I was disappointed recently after reading Life’s Extremes: Smart vs. Dumb on LiveScience. Based upon the comments of American psychologist Richard Haier, the article presented a one-sided view of human intelligence research: a view largely consistent with Herrnstein & Murray‘s The Bell Curve. In this brief blog post, I’m going to don my contrarian hat and advance the flip side of the intelligence coin.
Quite a gulf exists between the extremes in innate human intelligence.
“Everybody would like to think there are environmental interventions to overcome biology. We know in medicine it’s true – you can overcome certain genetic predispositions by exercise or changing diet,” Haier told LiveScience. “But we haven’t found such things on cognition.”
Not all intelligence research subscribes to such biological determinism. To the interested reader, I suggest perusing:
- Yet More on the Heritability and Malleability of IQ, an article by Cosma Shalizi
- The Mismeasure of Man, a book by Stephen Jay Gould
- The Genius in All of Us, a book by David Shenk
- Shenk’s book is very well documented; half of it is devoted to citations.
“A generation ago, people were arguing over the definition of intelligence, and that argument is now done,” said Richard Haier, professor emeritus in the School of Medicine at the University of California, Irvine. “Intelligence is something that’s real and exists, and it can be measured.”
Regarding intelligence, I explored the twin problems of its definition and its measurement in a previous blog post, Questioning Everything Includes Questioning Yourself. In that piece, I examined the question of whether or not Mark Zuckerberg is a genius.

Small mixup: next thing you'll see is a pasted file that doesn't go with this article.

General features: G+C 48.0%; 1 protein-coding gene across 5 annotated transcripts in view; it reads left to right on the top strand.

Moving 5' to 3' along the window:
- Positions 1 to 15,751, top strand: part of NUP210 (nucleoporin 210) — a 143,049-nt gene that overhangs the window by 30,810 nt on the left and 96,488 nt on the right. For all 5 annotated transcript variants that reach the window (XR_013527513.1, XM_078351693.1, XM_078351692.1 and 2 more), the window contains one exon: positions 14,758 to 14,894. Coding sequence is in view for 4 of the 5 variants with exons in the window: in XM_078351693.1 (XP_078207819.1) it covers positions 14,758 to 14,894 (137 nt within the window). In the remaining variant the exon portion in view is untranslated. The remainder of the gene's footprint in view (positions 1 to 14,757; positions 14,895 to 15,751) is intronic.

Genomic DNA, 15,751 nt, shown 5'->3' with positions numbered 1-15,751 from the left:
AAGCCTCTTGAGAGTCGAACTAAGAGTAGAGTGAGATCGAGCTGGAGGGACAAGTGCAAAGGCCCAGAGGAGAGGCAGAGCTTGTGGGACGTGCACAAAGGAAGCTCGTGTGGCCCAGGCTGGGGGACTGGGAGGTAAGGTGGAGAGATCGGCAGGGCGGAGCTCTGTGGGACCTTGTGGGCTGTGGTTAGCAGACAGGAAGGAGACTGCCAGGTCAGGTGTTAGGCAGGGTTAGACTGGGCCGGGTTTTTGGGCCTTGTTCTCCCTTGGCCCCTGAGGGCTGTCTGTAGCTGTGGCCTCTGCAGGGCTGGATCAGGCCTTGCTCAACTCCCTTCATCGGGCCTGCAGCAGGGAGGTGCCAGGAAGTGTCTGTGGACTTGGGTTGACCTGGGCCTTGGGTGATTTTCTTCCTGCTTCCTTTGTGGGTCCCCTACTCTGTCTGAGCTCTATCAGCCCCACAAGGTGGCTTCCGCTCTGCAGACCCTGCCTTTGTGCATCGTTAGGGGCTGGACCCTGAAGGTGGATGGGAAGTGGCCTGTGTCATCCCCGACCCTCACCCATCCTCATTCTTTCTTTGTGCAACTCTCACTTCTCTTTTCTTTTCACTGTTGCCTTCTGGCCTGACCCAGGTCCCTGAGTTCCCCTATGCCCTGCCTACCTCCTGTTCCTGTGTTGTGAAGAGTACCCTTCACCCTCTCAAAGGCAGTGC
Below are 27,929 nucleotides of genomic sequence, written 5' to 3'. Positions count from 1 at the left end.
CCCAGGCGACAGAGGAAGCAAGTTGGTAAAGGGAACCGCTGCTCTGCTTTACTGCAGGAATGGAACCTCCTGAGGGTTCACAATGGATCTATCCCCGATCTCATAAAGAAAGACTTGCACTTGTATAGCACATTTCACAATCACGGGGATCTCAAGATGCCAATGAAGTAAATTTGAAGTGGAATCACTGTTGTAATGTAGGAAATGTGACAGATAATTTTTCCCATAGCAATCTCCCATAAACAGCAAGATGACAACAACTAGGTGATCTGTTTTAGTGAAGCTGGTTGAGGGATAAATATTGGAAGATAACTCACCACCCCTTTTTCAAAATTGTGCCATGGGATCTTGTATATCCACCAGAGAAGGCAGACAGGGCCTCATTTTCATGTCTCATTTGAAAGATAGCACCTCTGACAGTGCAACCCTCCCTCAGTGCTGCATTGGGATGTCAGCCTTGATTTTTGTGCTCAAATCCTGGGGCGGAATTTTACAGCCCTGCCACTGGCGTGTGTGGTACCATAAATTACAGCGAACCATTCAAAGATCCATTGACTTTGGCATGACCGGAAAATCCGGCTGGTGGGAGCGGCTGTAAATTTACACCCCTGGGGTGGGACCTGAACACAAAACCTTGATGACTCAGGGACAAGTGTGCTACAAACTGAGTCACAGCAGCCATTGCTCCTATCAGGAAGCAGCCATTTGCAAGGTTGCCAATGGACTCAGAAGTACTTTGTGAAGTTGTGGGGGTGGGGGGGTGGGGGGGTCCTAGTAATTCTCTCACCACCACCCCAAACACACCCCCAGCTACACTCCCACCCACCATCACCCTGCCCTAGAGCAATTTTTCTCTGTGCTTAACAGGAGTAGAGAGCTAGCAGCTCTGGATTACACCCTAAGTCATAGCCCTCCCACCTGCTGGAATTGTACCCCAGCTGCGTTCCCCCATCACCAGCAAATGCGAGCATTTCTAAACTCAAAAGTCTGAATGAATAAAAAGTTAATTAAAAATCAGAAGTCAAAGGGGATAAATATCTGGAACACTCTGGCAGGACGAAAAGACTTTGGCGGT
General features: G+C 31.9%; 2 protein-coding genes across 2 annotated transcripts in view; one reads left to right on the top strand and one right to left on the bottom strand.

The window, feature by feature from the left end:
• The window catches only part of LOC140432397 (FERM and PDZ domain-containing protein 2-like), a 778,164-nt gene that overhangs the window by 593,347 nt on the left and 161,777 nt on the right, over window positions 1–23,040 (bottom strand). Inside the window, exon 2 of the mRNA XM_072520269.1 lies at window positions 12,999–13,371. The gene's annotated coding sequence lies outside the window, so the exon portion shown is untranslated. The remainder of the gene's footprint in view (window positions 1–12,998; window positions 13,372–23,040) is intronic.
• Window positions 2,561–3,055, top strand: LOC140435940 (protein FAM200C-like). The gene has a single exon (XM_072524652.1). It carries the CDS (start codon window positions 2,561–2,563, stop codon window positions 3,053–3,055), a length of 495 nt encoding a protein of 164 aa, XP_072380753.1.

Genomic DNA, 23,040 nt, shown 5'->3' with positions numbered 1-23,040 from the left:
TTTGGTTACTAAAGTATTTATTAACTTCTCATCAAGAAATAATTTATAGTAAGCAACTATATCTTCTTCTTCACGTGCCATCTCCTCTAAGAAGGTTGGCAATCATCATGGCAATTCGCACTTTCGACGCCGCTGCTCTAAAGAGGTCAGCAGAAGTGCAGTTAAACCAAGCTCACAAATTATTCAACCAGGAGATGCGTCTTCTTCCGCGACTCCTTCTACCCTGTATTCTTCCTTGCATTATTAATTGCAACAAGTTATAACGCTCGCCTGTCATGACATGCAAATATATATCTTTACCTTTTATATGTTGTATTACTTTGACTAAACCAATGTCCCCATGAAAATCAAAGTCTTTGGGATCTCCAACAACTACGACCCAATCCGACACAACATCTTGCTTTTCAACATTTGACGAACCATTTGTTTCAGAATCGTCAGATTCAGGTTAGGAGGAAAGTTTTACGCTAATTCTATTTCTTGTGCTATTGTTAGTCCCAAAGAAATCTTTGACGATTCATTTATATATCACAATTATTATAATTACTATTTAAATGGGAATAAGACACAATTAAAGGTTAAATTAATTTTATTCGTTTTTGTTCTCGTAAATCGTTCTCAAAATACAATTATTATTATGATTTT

The best-known index of smarts is an intelligence quotient (IQ) test, which probes spatial ability, memory, speed of processing information and more. “In the last hundred years of studying intelligence, there have been pretty constant results that several different intelligence factors, like these, relate to how smart people are,” said Haier.
IQ tests are indicative of IQ-test-taking ability. They also tend to be predictive of academic performance. Beyond that, however, their use in conclusively assessing the breadth of mental capacity is questionable. As Mary-Elaine Jacobsen so eloquently asserted in her book, The Gifted Adult: A Revolutionary Guide for Liberating Everyday Genius: “As we have seen, we have been indoctrinated with the notion that a single IQ number, such as 109, 123, or 145, is a true indicator of ability from which we can determine the limits of our potential, including giftedness. However, we now know that a single IQ rating (1) does not validly describe the intelligence of many individuals, (2) is a finite measure of performance that can change over time, (3) cannot claim to measure the multifaceted factors of ability proposed by current research on intelligence, (4) all but ignores creativity and other specialized aspects of human potential.”
When discussing intelligence, researchers tend to cite a general factor of intelligence, or g, the common factor across a battery of intelligence tests. “Think of the really smart kids you knew in school — they were kind of generally smart, not just in one subject,” said Haier. “It’s that general ability that’s reflected in the g score.”
In Norse mythology, Víðarr, son of Odin, avenged his father by smiting the monstrous wolf, Fenrir, at Ragnarök. Likewise, Cosma Shalizi divinely judged and utterly decimated the abstraction of g in his article, g, a Statistical Myth.
“The question of why are people smarter than others is a question we now have the scientific means to investigate,” Haier said.